Over the next decade more Australians will move into the top tax brackets.

The proportion of taxpayers in the two highest tiers is expected to increase from 27 per cent to 43 per cent in 2024-25.14

By comparison, Hong Kong has a top marginal tax rate of 15 per cent on incomes above HKD$120,000; and Singapore of 20 per cent above SGD$320,000.15

As the classical labour economists will tell you, decisions in this space are often driven by the work versus leisure trade-off.

For example, whether you choose to work a four- or a five-day week.

If you are facing a high marginal tax rate, then the marginal utility equation may very well tip in favour of spending the fifth day on the beach.

These are not the incentives we want to be creating.

It’s also widely understood that the high top personal income tax rate in Australia encourages innovative, complex and costly tax planning.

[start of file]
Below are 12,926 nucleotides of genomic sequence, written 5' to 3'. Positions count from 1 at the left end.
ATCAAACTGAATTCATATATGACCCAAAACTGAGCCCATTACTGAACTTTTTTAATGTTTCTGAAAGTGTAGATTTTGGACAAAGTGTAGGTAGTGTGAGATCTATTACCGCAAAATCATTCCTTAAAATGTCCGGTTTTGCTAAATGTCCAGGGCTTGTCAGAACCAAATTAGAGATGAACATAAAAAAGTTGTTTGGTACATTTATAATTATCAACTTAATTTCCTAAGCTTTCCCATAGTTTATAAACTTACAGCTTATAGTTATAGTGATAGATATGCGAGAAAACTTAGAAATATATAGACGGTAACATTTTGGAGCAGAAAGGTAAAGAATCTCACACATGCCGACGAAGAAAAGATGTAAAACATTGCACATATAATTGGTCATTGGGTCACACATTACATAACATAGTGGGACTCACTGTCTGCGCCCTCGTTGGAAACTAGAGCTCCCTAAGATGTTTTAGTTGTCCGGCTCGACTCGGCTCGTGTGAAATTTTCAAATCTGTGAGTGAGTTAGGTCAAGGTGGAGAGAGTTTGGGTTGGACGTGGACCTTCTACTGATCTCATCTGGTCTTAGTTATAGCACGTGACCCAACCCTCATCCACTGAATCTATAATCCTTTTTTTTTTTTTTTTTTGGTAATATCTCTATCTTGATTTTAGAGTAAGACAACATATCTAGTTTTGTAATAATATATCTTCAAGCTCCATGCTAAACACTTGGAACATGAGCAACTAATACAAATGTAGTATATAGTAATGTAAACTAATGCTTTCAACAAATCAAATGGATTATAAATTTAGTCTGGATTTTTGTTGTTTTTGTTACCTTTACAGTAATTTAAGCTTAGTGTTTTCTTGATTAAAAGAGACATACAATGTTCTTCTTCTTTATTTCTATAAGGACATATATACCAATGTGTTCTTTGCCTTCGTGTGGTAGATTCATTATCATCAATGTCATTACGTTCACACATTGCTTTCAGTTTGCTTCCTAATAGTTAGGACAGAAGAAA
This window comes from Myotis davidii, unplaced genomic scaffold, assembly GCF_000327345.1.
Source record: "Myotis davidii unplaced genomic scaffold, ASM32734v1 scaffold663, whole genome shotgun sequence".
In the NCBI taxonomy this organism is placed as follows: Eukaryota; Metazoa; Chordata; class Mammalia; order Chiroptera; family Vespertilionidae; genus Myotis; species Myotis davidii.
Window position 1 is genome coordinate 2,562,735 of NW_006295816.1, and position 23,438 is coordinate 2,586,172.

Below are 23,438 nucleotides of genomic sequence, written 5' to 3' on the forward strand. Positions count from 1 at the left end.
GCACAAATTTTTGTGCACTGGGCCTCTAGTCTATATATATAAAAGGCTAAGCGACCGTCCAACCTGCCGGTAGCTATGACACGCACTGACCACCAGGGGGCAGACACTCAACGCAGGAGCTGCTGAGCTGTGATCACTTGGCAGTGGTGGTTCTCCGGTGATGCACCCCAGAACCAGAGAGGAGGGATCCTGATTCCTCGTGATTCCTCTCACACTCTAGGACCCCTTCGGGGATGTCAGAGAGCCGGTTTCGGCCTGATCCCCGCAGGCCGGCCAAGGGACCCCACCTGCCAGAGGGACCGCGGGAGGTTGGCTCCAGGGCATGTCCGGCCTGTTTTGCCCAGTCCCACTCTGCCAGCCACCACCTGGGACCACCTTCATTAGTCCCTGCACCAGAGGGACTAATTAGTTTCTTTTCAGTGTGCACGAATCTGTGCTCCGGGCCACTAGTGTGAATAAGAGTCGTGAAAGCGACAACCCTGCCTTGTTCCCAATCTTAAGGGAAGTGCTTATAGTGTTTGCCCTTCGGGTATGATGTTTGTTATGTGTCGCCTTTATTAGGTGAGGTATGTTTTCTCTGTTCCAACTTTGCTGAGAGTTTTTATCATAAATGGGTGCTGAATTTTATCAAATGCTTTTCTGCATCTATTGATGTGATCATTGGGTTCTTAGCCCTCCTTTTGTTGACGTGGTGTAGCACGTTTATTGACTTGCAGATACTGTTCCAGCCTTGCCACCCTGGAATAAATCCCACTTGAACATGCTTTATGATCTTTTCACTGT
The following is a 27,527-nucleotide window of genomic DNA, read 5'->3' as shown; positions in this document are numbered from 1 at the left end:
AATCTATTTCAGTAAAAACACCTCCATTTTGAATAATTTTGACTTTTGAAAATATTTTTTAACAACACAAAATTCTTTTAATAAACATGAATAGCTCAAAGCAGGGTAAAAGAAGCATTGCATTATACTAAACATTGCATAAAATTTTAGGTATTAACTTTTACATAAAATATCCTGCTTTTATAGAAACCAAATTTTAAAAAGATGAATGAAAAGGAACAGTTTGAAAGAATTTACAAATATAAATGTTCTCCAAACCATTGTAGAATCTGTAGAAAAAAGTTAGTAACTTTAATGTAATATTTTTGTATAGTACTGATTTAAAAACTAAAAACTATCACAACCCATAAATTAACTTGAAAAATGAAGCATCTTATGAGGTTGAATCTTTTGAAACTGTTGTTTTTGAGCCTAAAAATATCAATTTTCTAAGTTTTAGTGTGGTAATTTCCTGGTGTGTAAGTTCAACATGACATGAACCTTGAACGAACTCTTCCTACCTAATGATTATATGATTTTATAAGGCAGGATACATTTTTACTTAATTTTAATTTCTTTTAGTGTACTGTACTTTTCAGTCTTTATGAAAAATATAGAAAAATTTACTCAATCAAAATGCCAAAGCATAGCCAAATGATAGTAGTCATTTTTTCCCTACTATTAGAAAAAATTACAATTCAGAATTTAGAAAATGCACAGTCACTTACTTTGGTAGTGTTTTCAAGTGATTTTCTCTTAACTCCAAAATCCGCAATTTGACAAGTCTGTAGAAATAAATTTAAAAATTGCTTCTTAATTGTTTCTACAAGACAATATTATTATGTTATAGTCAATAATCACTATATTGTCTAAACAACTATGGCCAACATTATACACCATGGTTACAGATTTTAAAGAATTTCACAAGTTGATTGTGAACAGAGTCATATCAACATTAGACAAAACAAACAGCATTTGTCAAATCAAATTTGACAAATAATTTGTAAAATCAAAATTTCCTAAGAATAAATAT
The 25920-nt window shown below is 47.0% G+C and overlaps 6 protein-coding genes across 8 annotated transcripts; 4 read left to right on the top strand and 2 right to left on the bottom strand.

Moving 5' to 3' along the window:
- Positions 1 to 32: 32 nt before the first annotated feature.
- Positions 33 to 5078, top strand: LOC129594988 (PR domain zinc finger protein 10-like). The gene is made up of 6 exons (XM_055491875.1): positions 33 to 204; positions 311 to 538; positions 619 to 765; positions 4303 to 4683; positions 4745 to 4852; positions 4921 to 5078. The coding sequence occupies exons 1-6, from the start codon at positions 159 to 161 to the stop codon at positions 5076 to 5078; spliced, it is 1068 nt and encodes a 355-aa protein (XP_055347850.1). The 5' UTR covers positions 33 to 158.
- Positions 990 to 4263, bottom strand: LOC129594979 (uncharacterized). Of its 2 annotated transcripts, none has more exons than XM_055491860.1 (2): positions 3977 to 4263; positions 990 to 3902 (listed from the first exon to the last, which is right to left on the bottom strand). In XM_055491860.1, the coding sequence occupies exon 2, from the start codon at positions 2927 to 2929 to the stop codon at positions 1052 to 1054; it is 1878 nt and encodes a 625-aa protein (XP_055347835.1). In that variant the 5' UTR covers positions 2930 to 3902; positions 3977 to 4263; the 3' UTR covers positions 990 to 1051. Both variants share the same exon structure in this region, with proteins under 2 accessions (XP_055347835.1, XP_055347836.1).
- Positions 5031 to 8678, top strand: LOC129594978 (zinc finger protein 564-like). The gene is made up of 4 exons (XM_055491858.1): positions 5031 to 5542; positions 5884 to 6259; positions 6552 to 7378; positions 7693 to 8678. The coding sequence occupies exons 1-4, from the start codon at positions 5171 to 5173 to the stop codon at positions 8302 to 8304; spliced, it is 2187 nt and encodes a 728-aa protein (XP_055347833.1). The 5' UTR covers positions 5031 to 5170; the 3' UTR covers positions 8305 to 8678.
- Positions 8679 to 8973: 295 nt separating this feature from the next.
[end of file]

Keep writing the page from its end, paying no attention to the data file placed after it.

This is one area where Australia has a world-leading industry – but surely something is fundamentally wrong with our tax system when the community at large responds by spending so much time and money on gaming the rules.

Lower-income secondary earners also face decisions as to whether to be in the labour force or not.

For them, the intersection of the tax and transfer systems can be very important and can create high effective marginal tax rates.

We also mustn’t forget that Australians legitimately want equity in the tax system.

So this sense of fairness has to be balanced against the potentially detrimental economic effects of high marginal tax rates.